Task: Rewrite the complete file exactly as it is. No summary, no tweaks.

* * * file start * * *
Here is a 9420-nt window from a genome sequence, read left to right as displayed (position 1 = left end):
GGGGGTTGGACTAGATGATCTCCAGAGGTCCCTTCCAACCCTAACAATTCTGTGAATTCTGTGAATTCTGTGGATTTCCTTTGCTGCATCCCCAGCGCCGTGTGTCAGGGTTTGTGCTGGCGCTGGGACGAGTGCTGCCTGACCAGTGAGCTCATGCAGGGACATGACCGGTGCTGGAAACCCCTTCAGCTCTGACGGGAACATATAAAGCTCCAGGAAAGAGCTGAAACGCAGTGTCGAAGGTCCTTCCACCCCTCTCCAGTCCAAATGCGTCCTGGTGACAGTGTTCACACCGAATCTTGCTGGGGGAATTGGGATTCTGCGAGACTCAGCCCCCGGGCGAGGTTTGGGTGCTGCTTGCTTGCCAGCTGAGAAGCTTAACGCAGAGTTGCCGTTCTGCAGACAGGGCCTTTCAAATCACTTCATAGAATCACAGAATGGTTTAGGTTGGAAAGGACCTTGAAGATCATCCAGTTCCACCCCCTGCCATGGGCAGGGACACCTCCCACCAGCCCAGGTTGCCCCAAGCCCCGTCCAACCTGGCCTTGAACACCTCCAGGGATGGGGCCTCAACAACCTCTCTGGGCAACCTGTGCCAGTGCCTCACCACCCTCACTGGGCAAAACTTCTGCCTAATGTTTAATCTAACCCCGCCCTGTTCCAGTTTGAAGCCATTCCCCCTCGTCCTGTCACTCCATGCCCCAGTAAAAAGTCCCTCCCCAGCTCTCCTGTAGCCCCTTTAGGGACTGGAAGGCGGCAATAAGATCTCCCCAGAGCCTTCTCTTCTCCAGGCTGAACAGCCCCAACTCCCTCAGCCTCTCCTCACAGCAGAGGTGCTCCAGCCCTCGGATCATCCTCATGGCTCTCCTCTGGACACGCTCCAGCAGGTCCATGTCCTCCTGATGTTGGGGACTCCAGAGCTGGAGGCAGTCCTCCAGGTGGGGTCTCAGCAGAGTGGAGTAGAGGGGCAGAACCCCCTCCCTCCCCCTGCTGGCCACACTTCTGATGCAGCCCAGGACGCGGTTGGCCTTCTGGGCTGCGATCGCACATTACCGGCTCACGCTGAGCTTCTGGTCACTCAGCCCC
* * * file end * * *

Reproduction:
Here is a 9420-nt window from a genome sequence, read left to right as displayed (position 1 = left end):
GGGGGTTGGACTAGATGATCTCCAGAGGTCCCTTCCAACCCTAACAATTCTGTGAATTCTGTGAATTCTGTGGATTTCCTTTGCTGCATCCCCAGCGCCGTGTGTCAGGGTTTGTGCTGGCGCTGGGACGAGTGCTGCCTGACCAGTGAGCTCATGCAGGGACATGACCGGTGCTGGAAACCCCTTCAGCTCTGACGGGAACATATAAAGCTCCAGGAAAGAGCTGAAACGCAGTGTCGAAGGTCCTTCCACCCCTCTCCAGTCCAAATGCGTCCTGGTGACAGTGTTCACACCGAATCTTGCTGGGGGAATTGGGATTCTGCGAGACTCAGCCCCCGGGCGAGGTTTGGGTGCTGCTTGCTTGCCAGCTGAGAAGCTTAACGCAGAGTTGCCGTTCTGCAGACAGGGCCTTTCAAATCACTTCATAGAATCACAGAATGGTTTAGGTTGGAAAGGACCTTGAAGATCATCCAGTTCCACCCCCTGCCATGGGCAGGGACACCTCCCACCAGCCCAGGTTGCCCCAAGCCCCGTCCAACCTGGCCTTGAACACCTCCAGGGATGGGGCCTCAACAACCTCTCTGGGCAACCTGTGCCAGTGCCTCACCACCCTCACTGGGCAAAACTTCTGCCTAATGTTTAATCTAACCCCGCCCTGTTCCAGTTTGAAGCCATTCCCCCTCGTCCTGTCACTCCATGCCCCAGTAAAAAGTCCCTCCCCAGCTCTCCTGTAGCCCCTTTAGGGACTGGAAGGCGGCAATAAGATCTCCCCAGAGCCTTCTCTTCTCCAGGCTGAACAGCCCCAACTCCCTCAGCCTCTCCTCACAGCAGAGGTGCTCCAGCCCTCGGATCATCCTCATGGCTCTCCTCTGGACACGCTCCAGCAGGTCCATGTCCTCCTGATGTTGGGGACTCCAGAGCTGGAGGCAGTCCTCCAGGTGGGGTCTCAGCAGAGTGGAGTAGAGGGGCAGAACCCCCTCCCTCCCCCTGCTGGCCACACTTCTGATGCAGCCCAGGACGCGGTTGGCCTTCTGGGCTGCGATCGCACATTACCGGCTCACGCTGAGCTTCTGGTCACTCAGCCCC